“In general, domestic gasoline prices are priced off of the global benchmark,” he said. “More oil in the global system allows for a lower gasoline price.”
The U.S. last year produced about 7.4 million barrels of crude per day, according to the EIA. The nation exported about 134,000 barrels a day, almost entirely to Canada, under exceptions to the export prohibition.
A group of 14 oil producers including Anadarko Petroleum Corp., ConocoPhillips, Hess Corp. and Pioneer Natural Resources Co. on Oct. 24 announced a lobbying coalition to end the crude-export limits.
A refiners’ group including the U.S. unit of Alon Israel Oil Co. and PBF Energy Inc. is lobbying against lifting the restrictions. The U.S. has the refining capacity to handle as much as 4.3 million barrels per day of light oil from shale regions through 2020, the group said, citing a study Dallas-based consultancy Baker & O’Brien Inc. prepared for the coalition.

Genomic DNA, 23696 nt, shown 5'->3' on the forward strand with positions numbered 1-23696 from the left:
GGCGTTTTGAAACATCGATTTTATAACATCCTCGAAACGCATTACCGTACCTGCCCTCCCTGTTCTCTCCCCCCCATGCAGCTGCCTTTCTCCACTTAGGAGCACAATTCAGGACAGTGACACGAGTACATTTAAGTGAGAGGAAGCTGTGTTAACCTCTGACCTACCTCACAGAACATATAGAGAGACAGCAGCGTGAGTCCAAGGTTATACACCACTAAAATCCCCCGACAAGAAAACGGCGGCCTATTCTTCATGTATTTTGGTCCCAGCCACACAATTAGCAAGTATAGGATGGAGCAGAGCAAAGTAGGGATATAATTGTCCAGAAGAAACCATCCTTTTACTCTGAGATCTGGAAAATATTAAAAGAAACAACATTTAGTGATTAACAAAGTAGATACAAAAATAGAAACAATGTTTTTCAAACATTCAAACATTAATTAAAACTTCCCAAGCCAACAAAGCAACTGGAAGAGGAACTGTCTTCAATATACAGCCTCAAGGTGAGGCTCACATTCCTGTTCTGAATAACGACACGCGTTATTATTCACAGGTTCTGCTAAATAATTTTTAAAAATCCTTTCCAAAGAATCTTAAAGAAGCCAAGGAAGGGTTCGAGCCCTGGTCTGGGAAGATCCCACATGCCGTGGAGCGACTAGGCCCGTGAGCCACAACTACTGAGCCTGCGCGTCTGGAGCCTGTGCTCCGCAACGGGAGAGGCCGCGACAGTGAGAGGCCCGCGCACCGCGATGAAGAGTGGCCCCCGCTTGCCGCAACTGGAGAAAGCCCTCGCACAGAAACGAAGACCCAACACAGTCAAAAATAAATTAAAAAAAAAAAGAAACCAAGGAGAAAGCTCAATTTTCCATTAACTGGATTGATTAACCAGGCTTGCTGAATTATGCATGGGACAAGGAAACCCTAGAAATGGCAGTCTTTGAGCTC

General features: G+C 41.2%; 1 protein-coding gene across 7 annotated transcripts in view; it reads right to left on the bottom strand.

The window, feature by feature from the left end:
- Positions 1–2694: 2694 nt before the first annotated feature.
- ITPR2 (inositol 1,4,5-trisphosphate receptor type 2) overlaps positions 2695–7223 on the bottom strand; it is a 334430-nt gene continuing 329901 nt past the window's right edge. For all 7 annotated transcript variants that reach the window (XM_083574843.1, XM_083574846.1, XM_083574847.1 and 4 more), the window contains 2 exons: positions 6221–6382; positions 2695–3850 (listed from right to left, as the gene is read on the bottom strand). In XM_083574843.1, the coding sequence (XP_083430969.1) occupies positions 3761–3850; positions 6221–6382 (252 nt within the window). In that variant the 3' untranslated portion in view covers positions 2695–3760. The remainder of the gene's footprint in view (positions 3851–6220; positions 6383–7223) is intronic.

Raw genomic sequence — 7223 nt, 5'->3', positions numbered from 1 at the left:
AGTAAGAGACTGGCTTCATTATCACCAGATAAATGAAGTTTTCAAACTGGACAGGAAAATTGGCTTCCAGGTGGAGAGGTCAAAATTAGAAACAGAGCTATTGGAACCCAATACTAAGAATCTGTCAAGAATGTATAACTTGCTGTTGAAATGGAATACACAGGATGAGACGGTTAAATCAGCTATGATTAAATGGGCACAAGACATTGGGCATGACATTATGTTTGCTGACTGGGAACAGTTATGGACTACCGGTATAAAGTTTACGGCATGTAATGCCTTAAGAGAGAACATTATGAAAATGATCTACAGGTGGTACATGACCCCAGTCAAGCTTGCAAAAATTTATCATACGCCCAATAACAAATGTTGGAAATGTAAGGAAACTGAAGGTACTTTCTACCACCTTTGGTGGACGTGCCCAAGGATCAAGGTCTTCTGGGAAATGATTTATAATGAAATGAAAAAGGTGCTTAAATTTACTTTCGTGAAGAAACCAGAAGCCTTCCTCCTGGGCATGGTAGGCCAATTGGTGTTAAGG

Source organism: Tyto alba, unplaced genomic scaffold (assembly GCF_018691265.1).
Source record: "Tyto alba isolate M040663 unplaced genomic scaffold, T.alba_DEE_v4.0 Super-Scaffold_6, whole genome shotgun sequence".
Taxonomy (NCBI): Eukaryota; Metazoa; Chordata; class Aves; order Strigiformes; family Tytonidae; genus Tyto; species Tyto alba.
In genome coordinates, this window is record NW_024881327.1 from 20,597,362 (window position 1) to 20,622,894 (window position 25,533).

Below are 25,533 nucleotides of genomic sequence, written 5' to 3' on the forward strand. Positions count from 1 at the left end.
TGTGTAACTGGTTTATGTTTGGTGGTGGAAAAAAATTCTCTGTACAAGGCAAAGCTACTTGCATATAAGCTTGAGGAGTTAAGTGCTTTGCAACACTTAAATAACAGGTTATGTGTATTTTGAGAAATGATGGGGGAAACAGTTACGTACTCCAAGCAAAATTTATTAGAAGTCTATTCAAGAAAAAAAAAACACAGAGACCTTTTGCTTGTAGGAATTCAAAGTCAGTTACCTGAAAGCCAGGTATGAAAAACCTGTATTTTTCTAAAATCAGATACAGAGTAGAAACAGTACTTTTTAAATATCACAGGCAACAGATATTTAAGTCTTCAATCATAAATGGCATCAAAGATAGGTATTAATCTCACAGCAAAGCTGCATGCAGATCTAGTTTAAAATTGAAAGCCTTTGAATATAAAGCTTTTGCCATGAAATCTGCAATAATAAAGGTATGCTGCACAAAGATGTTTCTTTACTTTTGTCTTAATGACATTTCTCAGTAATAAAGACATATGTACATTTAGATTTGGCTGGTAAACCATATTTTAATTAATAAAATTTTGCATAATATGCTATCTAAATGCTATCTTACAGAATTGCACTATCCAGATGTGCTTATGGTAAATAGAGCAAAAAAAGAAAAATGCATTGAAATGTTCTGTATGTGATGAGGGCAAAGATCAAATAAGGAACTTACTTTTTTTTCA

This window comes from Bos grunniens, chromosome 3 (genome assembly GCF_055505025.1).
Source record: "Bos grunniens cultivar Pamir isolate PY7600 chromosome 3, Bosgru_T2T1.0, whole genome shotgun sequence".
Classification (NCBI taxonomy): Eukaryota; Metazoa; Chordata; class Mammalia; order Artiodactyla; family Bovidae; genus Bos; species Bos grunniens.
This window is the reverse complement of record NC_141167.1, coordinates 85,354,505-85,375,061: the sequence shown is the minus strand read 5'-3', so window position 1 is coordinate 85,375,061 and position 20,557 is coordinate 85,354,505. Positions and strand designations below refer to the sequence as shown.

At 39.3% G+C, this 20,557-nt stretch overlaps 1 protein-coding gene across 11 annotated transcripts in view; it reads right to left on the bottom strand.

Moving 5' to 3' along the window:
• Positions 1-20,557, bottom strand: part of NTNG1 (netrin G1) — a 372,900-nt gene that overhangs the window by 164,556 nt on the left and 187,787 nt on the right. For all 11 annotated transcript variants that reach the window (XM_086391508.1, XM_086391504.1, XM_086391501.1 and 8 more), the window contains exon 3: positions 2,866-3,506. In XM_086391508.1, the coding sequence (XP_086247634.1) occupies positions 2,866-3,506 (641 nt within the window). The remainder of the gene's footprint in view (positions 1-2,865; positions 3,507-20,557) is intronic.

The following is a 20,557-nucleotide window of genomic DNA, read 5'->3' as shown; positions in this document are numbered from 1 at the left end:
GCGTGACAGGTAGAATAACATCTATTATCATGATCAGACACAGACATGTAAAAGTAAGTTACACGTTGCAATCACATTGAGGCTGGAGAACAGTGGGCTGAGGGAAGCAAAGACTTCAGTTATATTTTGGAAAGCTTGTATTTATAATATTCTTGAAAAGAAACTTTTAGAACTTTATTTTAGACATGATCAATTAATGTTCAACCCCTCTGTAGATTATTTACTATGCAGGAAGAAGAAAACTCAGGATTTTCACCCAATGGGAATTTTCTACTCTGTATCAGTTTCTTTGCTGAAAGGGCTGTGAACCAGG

“EIA has a very good brand on Capitol Hill,” said Stephen Brown, a lobbyist at Tesoro Corp., a San Antonio-based refiner that is not part of the refiners’ lobbying group.
A study from the agency linking looser export restrictions, lower Brent prices and lower U.S. gasoline prices would “provide more comfort to lawmakers than any of the other industry-sponsored studies already completed,” Brown said. “That said, constituents will ultimately have to signal acceptance of this dynamic before lawmakers are ready to jump off the abyss by taking a vote.”